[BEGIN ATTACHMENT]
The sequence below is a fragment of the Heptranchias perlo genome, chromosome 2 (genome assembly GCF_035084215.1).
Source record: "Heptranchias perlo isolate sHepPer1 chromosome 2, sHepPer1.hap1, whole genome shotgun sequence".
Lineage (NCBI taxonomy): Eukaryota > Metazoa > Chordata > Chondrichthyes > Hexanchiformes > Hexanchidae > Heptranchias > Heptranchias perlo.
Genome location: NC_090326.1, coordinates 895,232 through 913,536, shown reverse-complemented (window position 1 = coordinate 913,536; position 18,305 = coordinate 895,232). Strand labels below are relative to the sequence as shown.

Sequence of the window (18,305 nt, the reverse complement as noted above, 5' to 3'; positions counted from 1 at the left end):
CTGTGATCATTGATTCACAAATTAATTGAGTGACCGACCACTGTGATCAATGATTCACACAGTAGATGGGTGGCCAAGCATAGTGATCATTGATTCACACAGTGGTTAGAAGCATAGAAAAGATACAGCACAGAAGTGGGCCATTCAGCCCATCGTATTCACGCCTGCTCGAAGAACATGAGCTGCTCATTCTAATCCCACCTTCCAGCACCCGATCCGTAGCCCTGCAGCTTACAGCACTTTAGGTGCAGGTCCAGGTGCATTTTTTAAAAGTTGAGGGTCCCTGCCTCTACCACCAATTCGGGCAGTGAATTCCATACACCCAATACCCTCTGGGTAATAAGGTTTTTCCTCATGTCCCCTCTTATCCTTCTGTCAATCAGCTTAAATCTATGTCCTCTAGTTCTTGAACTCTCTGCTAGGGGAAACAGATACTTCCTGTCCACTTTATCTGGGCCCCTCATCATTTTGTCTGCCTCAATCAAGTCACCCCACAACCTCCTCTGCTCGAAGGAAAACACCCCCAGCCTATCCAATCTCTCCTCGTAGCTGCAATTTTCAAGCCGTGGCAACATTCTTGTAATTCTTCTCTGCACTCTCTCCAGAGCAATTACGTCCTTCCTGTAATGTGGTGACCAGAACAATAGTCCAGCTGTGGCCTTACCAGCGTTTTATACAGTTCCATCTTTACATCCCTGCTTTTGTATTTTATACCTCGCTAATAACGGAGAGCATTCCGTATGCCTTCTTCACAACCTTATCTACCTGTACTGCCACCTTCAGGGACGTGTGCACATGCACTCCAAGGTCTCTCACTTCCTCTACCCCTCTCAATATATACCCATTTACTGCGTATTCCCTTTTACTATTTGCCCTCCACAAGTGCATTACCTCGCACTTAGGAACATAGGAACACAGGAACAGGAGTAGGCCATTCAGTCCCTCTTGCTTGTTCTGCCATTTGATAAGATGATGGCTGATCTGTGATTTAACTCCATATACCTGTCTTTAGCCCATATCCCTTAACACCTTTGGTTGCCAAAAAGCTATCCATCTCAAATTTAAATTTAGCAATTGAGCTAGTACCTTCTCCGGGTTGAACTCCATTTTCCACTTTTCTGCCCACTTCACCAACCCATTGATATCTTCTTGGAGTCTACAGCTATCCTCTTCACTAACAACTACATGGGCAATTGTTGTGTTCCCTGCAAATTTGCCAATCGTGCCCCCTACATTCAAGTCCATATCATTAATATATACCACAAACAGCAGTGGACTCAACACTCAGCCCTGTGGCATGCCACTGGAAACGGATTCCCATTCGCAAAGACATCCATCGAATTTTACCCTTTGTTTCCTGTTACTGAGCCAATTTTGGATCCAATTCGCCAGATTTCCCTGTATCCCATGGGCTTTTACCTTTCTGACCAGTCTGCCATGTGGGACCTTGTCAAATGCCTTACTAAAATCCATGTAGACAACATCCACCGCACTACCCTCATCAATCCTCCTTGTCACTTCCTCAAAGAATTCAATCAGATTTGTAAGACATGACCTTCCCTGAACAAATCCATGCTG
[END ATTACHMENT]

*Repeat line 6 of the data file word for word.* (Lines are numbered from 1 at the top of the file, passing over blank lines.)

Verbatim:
CTGTGATCATTGATTCACAAATTAATTGAGTGACCGACCACTGTGATCAATGATTCACACAGTAGATGGGTGGCCAAGCATAGTGATCATTGATTCACACAGTGGTTAGAAGCATAGAAAAGATACAGCACAGAAGTGGGCCATTCAGCCCATCGTATTCACGCCTGCTCGAAGAACATGAGCTGCTCATTCTAATCCCACCTTCCAGCACCCGATCCGTAGCCCTGCAGCTTACAGCACTTTAGGTGCAGGTCCAGGTGCATTTTTTAAAAGTTGAGGGTCCCTGCCTCTACCACCAATTCGGGCAGTGAATTCCATACACCCAATACCCTCTGGGTAATAAGGTTTTTCCTCATGTCCCCTCTTATCCTTCTGTCAATCAGCTTAAATCTATGTCCTCTAGTTCTTGAACTCTCTGCTAGGGGAAACAGATACTTCCTGTCCACTTTATCTGGGCCCCTCATCATTTTGTCTGCCTCAATCAAGTCACCCCACAACCTCCTCTGCTCGAAGGAAAACACCCCCAGCCTATCCAATCTCTCCTCGTAGCTGCAATTTTCAAGCCGTGGCAACATTCTTGTAATTCTTCTCTGCACTCTCTCCAGAGCAATTACGTCCTTCCTGTAATGTGGTGACCAGAACAATAGTCCAGCTGTGGCCTTACCAGCGTTTTATACAGTTCCATCTTTACATCCCTGCTTTTGTATTTTATACCTCGCTAATAACGGAGAGCATTCCGTATGCCTTCTTCACAACCTTATCTACCTGTACTGCCACCTTCAGGGACGTGTGCACATGCACTCCAAGGTCTCTCACTTCCTCTACCCCTCTCAATATATACCCATTTACTGCGTATTCCCTTTTACTATTTGCCCTCCACAAGTGCATTACCTCGCACTTAGGAACATAGGAACACAGGAACAGGAGTAGGCCATTCAGTCCCTCTTGCTTGTTCTGCCATTTGATAAGATGATGGCTGATCTGTGATTTAACTCCATATACCTGTCTTTAGCCCATATCCCTTAACACCTTTGGTTGCCAAAAAGCTATCCATCTCAAATTTAAATTTAGCAATTGAGCTAGTACCTTCTCCGGGTTGAACTCCATTTTCCACTTTTCTGCCCACTTCACCAACCCATTGATATCTTCTTGGAGTCTACAGCTATCCTCTTCACTAACAACTACATGGGCAATTGTTGTGTTCCCTGCAAATTTGCCAATCGTGCCCCCTACATTCAAGTCCATATCATTAATATATACCACAAACAGCAGTGGACTCAACACTCAGCCCTGTGGCATGCCACTGGAAACGGATTCCCATTCGCAAAGACATCCATCGAATTTTACCCTTTGTTTCCTGTTACTGAGCCAATTTTGGATCCAATTCGCCAGATTTCCCTGTATCCCATGGGCTTTTACCTTTCTGACCAGTCTGCCATGTGGGACCTTGTCAAATGCCTTACTAAAATCCATGTAGACAACATCCACCGCACTACCCTCATCAATCCTCCTTGTCACTTCCTCAAAGAATTCAATCAGATTTGTAAGACATGACCTTCCCTGAACAAATCCATGCTG